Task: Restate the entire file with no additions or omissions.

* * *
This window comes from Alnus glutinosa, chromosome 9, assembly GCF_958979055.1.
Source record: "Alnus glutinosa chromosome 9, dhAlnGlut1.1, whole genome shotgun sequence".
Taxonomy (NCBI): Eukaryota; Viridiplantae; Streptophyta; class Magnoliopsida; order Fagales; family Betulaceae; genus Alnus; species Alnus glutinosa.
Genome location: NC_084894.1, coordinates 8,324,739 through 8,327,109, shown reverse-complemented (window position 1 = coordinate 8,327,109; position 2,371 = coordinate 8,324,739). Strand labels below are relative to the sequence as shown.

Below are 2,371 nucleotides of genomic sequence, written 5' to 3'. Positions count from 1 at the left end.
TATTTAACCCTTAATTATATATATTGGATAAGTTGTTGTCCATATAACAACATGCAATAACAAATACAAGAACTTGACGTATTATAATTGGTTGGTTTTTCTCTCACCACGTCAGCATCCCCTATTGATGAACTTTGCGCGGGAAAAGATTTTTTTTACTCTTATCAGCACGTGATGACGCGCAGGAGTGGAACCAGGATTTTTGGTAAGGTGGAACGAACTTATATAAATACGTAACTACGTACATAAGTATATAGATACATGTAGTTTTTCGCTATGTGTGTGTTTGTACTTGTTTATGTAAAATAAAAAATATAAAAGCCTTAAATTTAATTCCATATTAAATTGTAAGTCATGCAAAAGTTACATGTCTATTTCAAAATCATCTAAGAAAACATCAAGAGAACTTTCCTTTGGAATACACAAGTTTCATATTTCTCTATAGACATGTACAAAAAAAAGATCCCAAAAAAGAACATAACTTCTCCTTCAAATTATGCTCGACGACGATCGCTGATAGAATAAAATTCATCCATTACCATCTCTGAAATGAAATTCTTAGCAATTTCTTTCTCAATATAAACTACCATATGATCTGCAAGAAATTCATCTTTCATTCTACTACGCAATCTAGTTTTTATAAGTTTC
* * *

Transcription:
This window comes from Alnus glutinosa, chromosome 9, assembly GCF_958979055.1.
Source record: "Alnus glutinosa chromosome 9, dhAlnGlut1.1, whole genome shotgun sequence".
Taxonomy (NCBI): Eukaryota; Viridiplantae; Streptophyta; class Magnoliopsida; order Fagales; family Betulaceae; genus Alnus; species Alnus glutinosa.
Genome location: NC_084894.1, coordinates 8,324,739 through 8,327,109, shown reverse-complemented (window position 1 = coordinate 8,327,109; position 2,371 = coordinate 8,324,739). Strand labels below are relative to the sequence as shown.

Below are 2,371 nucleotides of genomic sequence, written 5' to 3'. Positions count from 1 at the left end.
TATTTAACCCTTAATTATATATATTGGATAAGTTGTTGTCCATATAACAACATGCAATAACAAATACAAGAACTTGACGTATTATAATTGGTTGGTTTTTCTCTCACCACGTCAGCATCCCCTATTGATGAACTTTGCGCGGGAAAAGATTTTTTTTACTCTTATCAGCACGTGATGACGCGCAGGAGTGGAACCAGGATTTTTGGTAAGGTGGAACGAACTTATATAAATACGTAACTACGTACATAAGTATATAGATACATGTAGTTTTTCGCTATGTGTGTGTTTGTACTTGTTTATGTAAAATAAAAAATATAAAAGCCTTAAATTTAATTCCATATTAAATTGTAAGTCATGCAAAAGTTACATGTCTATTTCAAAATCATCTAAGAAAACATCAAGAGAACTTTCCTTTGGAATACACAAGTTTCATATTTCTCTATAGACATGTACAAAAAAAAGATCCCAAAAAAGAACATAACTTCTCCTTCAAATTATGCTCGACGACGATCGCTGATAGAATAAAATTCATCCATTACCATCTCTGAAATGAAATTCTTAGCAATTTCTTTCTCAATATAAACTACCATATGATCTGCAAGAAATTCATCTTTCATTCTACTACGCAATCTAGTTTTTATAAGTTTC